Ian Mond Reviews The Glassy, Burning Floor of Hell by Brian Even­son

The Glassy, Burning Floor of Hell, Brian Even­son (Coffee House Press 978-1-56689-611-5, $16.95, 248pp, tp) August 2021.

I first came across Brian Evenson’s work more than a decade ago when I read his unconventional, hard-boiled detective novel Last Days. With its noir-inflect­ed prose and its deeply weird story about a religious cult devoted to the holy act of amputation, the book left an indelible impression. And yet, despite my love for Last Days, I’ve done a poor job keeping up with Evenson’s output, which now includes ten novels, a handful of novellas and over 150 short stories. When I saw that Evenson’s seventh collection was coming out in August from Coffee House Press, I knew it was time to reacquaint myself with his work, and I’m so pleased I did. The 22 horror stories collected in The Glassy, Burning Floor of Hell – the majority published in the last three years – are imbued with the same appreciation for the odd and macabre that made Last Days such a memorable novel.

The collection’s opening story, “Leg”, involves a sentient, homicidal, bionic prosthetic attached to the captain of a starship, who convinces its owner to seek out a creature “that moves in the slow, undulating pattern across the currents of space.” Allusions to Moby-Dick aside, what stands out about the piece is that you never question the absurdity of the premise, even when the leg starts killing members of the crew. It’s a feature of Evenson’s prose, his complete control of the emotional register of each story, that becomes clearer as you progress through the collection.

“Leg” also introduces the reader to one of the recurring motifs in the book, the underlying fear that we’re not always in control of our thoughts or actions. This theme is present in stories like “In Dreams”, “A Bad Patch”, and “Justle”, which see the main character, or someone close to them, gradually pos­sessed by an external force, whether it be a piece of technology or an alien presence. In the latter piece, “Justle”, the titular protagonist is told by his very drunk father the story of how he survived certain death by making a Faustian pact with two incorporeal entities. The story’s final paragraph, where Justle begins to comprehend the true extent of his father’s contract, is genuinely chilling.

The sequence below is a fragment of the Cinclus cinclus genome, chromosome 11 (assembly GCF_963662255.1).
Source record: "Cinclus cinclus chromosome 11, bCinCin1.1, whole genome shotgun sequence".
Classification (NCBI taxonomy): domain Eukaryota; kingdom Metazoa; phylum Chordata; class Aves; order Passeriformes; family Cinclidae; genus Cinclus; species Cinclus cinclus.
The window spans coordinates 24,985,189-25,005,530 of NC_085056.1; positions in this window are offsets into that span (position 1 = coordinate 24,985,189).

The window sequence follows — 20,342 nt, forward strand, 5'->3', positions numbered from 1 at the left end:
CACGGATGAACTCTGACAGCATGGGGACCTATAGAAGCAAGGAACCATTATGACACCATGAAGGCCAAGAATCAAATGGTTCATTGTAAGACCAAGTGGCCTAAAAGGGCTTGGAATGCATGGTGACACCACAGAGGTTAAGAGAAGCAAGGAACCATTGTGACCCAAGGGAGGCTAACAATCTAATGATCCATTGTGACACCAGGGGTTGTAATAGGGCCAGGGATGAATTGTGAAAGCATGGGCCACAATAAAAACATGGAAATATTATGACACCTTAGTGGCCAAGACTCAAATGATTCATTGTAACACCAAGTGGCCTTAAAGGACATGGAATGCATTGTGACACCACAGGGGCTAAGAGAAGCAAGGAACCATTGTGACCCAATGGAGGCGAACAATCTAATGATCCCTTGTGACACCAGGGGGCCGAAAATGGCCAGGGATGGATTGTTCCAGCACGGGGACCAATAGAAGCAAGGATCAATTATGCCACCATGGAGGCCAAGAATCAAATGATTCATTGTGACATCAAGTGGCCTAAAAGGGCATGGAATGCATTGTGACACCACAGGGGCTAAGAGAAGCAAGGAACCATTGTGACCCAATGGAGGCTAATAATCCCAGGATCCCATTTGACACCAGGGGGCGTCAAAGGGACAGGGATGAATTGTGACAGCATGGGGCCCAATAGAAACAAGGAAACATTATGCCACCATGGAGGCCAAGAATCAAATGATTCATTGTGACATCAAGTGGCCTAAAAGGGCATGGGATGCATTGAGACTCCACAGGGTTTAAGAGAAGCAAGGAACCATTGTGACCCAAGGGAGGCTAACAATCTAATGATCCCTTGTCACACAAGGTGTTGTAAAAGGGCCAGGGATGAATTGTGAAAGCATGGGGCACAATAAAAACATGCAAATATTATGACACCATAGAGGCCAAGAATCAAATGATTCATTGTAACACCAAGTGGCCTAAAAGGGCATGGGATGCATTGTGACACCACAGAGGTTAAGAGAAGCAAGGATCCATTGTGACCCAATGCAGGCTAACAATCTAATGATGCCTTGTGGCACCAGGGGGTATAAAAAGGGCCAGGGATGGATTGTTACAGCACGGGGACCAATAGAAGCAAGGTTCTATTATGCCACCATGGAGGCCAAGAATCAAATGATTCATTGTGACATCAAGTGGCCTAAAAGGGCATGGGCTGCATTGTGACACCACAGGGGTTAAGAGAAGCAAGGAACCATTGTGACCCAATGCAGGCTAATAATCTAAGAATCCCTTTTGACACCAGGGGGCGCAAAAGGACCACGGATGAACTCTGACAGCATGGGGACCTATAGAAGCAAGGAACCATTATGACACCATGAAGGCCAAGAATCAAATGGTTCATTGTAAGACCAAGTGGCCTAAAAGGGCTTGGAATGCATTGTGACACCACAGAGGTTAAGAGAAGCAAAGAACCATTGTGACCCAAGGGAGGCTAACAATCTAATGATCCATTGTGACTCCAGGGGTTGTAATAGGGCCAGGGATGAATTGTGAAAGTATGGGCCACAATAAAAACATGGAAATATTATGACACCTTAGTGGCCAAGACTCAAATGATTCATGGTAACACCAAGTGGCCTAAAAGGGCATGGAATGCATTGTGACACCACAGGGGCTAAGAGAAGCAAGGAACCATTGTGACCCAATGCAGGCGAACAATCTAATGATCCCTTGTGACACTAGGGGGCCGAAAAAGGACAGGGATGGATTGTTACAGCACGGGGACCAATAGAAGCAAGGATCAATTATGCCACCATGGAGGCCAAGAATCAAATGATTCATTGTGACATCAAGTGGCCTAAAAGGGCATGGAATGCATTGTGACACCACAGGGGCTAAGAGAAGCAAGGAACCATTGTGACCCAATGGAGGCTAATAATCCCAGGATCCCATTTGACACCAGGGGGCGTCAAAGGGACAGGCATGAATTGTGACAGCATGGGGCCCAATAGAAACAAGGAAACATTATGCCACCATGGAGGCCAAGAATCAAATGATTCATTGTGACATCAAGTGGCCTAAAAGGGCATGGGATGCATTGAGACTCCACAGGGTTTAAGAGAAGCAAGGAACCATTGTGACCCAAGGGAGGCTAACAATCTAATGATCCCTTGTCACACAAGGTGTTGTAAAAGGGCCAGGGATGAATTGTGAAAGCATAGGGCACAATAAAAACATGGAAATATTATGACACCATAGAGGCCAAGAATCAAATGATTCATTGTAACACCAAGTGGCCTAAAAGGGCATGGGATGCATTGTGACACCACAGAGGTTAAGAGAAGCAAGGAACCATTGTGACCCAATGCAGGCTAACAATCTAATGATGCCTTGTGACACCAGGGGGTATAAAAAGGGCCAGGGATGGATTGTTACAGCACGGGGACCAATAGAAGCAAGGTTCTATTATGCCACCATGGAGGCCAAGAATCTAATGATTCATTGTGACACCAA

Even when they’re in control of their faculties, Evenson’s characters either lack agency or are com­pelled to make nihilistic choices when faced with certain doom. Take the main character in “Curator”, an archivist who, when confronted with a toxic cloud that’s devastated the planet, destroys all evidence of humanity in order to save other species from repeat­ing our mistakes. Then there are the protagonists of tales like “The Barrow-Men”, “The Devil’s Hand”, or the “Nameless Citizen”, who, dealt a series of limited choices, are unable to unstick themselves from the path they are stuck on. “To Breathe the Air”, however, is the one tale that cleverly upends this trend. On the surface, it features ingredients similar to those other pieces, with the main character under the thumb of an occupying force. But the story, which is set on a colony world where humanity is literally overseen by aliens who inhabit the “high city,” has a neat wrinkle, a deft bit of plotting that frees our protagonist to overthrow his oppressors. Of all the stories in The Glassy, Burning Floor of Hell, it’s the one with the happiest ending.

Another noticeable trend in the collection is Evenson’s predilection for hauntings. Starting with the very creepy “Myling Kommer”, nearly a third of the pieces feature a ghost or spectral manifesta­tion. While these stories have an old-fashioned, even familiar vibe to them, they all illustrate Evenson’s strength at establishing atmosphere and tone with the single aim of scaring the pants off the reader. As an example, “His Haunting” opens with the main character, Arn, describing to his therapist the “three times… someone or something unknown had opened [his] door as he tried to sleep, silently sliding it ajar and then standing immobile in the gap.” It’s a star­tling, succinct bit of imagery that immediately raises your hackles. Similarly, pieces such as “Come Up”, “Elo Havel”, and the extraordinary “Haver” (right up there with “His Haunting” as the scariest piece in the collection) feature disquieting moments where the possible and impossible brush against each other.

The title story both is the final piece of The Glassy, Burning Floor of Hell and brings the collection full circle by featuring the main character from “Leg”. Here, though, she isn’t captaining a spaceship but rather attending a wellness workshop on behalf of her sister. It’s a nightmarish, hallucinogenic story (including a dream sequence where the prosthetic makes an appearance) reminiscent of Peter Straub at his best. It’s also the perfect capstone to a collection of unnerving horror fiction, one that reminds readers like me that Brian Evenson is one of the genre’s most talented horror writers.

Ian Mond loves to talk about books. For eight years he co-hosted a book podcast, The Writer and the Critic, with Kirstyn McDermott. Recently he has revived his blog, The Hysterical Hamster, and is again posting mostly vulgar reviews on an eclectic range of literary and genre novels. You can also follow Ian on Twitter (@Mondyboy) or contact him at mondyboy74@gmail.com.

This review and more like it in the August 2021 issue of Locus.

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